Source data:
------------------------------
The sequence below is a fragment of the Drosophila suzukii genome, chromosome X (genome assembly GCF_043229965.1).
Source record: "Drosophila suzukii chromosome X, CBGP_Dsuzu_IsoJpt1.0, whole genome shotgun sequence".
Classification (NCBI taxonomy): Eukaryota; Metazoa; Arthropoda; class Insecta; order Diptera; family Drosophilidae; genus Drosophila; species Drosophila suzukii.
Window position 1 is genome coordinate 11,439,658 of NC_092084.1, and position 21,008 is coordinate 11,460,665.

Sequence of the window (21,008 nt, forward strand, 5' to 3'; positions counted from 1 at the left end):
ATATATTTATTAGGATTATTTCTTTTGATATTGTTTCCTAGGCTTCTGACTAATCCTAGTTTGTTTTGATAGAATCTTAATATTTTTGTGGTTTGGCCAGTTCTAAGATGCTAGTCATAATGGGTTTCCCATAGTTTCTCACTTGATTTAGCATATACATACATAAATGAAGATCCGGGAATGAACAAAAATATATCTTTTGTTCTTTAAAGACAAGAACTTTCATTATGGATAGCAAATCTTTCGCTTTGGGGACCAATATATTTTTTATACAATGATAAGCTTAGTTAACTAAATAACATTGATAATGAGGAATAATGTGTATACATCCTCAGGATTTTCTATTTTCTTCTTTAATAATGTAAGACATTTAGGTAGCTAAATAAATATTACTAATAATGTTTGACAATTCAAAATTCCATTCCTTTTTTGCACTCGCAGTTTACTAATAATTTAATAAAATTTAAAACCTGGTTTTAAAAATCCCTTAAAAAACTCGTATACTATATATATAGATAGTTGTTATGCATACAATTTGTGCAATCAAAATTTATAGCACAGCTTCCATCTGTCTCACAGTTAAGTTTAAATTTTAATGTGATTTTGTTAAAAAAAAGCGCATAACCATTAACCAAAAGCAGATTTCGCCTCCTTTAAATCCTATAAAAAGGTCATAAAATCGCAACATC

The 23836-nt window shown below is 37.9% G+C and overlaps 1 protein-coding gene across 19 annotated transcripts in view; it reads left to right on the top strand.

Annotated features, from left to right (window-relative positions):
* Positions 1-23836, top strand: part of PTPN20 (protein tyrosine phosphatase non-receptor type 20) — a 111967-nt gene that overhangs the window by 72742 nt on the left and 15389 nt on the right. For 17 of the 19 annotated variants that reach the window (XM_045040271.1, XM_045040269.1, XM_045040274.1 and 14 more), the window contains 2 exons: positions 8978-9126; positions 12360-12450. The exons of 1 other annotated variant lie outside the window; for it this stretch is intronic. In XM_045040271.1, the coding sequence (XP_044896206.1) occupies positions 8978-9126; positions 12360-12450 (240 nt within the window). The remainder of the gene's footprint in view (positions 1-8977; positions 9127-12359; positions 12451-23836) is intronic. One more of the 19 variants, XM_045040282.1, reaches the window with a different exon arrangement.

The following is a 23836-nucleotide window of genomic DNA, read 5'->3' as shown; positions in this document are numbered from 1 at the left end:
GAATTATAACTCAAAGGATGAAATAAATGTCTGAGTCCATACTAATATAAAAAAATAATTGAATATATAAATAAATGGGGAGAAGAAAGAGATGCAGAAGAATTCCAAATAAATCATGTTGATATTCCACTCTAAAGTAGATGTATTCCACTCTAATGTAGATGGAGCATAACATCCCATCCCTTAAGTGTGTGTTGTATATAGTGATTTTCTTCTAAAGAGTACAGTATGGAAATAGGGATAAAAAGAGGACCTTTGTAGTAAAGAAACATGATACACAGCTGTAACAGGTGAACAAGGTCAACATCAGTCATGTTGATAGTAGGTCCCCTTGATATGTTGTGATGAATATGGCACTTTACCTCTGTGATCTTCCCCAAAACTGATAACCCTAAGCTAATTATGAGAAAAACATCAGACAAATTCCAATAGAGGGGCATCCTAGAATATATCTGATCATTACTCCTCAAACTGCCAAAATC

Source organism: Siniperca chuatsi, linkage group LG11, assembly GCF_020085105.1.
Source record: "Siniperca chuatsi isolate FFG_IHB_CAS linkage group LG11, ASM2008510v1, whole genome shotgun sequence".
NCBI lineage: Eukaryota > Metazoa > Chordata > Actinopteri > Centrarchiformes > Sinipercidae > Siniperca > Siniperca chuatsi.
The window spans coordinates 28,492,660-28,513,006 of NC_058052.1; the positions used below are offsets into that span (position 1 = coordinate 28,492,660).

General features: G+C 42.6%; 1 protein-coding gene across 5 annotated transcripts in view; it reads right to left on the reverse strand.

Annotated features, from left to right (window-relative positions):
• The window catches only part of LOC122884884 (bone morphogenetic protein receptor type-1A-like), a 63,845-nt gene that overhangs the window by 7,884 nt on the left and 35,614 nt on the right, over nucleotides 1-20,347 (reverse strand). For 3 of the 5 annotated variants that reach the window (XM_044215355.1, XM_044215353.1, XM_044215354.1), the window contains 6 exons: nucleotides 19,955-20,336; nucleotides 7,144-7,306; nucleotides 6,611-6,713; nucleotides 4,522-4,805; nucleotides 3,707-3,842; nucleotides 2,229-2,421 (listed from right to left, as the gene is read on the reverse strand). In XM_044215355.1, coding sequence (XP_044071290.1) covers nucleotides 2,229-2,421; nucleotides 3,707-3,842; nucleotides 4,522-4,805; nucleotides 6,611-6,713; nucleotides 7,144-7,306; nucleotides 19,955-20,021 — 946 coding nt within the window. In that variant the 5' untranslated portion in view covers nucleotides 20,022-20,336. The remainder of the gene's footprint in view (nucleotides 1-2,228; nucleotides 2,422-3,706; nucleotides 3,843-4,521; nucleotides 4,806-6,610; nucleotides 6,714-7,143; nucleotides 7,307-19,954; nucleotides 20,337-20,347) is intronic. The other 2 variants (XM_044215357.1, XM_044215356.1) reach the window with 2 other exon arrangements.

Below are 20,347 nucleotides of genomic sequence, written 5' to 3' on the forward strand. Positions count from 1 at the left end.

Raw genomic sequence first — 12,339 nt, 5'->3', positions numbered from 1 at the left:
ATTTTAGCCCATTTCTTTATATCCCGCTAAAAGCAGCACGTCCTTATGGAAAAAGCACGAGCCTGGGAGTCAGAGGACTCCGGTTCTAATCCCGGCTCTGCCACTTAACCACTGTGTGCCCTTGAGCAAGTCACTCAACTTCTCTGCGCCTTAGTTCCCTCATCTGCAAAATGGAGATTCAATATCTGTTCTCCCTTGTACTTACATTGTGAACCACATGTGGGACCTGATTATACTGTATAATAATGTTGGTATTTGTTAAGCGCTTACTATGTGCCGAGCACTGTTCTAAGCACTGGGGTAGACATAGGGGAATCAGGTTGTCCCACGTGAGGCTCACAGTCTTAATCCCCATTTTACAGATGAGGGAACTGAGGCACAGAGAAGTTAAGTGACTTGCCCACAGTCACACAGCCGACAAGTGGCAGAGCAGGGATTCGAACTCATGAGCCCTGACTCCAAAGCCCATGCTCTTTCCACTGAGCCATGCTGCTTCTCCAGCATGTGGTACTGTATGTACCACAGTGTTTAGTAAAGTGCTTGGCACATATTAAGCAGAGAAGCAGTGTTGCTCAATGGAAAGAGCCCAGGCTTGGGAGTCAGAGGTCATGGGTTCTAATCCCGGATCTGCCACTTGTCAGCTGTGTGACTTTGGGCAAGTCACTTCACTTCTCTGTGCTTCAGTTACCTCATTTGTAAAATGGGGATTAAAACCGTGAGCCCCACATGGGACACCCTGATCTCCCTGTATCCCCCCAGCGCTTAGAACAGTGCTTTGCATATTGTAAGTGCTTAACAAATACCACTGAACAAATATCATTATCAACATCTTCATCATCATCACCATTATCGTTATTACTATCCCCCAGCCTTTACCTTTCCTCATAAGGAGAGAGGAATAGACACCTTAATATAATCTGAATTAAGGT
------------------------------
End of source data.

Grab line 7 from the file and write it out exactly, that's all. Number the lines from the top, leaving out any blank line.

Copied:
The 23836-nt window shown below is 37.9% G+C and overlaps 1 protein-coding gene across 19 annotated transcripts in view; it reads left to right on the top strand.